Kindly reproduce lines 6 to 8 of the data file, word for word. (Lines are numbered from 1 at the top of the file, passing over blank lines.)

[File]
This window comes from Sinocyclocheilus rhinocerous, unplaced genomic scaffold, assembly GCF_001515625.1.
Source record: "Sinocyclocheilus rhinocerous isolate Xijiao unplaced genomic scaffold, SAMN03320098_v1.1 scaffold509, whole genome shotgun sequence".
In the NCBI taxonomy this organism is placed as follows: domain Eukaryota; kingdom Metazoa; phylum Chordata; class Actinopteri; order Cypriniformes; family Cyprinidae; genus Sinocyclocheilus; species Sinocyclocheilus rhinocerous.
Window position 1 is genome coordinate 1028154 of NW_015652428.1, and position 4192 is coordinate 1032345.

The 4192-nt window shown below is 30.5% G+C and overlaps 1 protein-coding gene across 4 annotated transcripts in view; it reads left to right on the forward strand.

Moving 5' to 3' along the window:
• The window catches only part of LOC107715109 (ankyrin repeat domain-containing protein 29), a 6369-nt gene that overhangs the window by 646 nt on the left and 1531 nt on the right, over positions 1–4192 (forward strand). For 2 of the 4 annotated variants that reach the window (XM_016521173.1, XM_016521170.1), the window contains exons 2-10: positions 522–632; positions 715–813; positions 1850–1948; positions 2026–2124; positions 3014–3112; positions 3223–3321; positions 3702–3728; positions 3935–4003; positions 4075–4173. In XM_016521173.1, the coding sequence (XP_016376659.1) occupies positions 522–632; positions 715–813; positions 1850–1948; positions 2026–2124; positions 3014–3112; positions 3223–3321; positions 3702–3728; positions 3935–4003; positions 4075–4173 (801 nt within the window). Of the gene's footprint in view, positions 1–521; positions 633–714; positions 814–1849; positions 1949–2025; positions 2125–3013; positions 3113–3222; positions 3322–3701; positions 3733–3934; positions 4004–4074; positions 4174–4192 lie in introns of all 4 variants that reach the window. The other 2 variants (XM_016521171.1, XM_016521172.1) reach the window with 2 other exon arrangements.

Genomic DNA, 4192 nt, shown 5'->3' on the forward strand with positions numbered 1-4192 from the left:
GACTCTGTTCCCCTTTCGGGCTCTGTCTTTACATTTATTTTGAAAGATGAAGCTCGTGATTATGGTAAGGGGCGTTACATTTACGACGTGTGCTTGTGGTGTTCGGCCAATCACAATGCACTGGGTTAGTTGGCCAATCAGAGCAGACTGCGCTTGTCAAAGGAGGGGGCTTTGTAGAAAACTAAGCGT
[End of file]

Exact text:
Moving 5' to 3' along the window:
• The window catches only part of LOC107715109 (ankyrin repeat domain-containing protein 29), a 6369-nt gene that overhangs the window by 646 nt on the left and 1531 nt on the right, over positions 1–4192 (forward strand). For 2 of the 4 annotated variants that reach the window (XM_016521173.1, XM_016521170.1), the window contains exons 2-10: positions 522–632; positions 715–813; positions 1850–1948; positions 2026–2124; positions 3014–3112; positions 3223–3321; positions 3702–3728; positions 3935–4003; positions 4075–4173. In XM_016521173.1, the coding sequence (XP_016376659.1) occupies positions 522–632; positions 715–813; positions 1850–1948; positions 2026–2124; positions 3014–3112; positions 3223–3321; positions 3702–3728; positions 3935–4003; positions 4075–4173 (801 nt within the window). Of the gene's footprint in view, positions 1–521; positions 633–714; positions 814–1849; positions 1949–2025; positions 2125–3013; positions 3113–3222; positions 3322–3701; positions 3733–3934; positions 4004–4074; positions 4174–4192 lie in introns of all 4 variants that reach the window. The other 2 variants (XM_016521171.1, XM_016521172.1) reach the window with 2 other exon arrangements.

Genomic DNA, 4192 nt, shown 5'->3' on the forward strand with positions numbered 1-4192 from the left: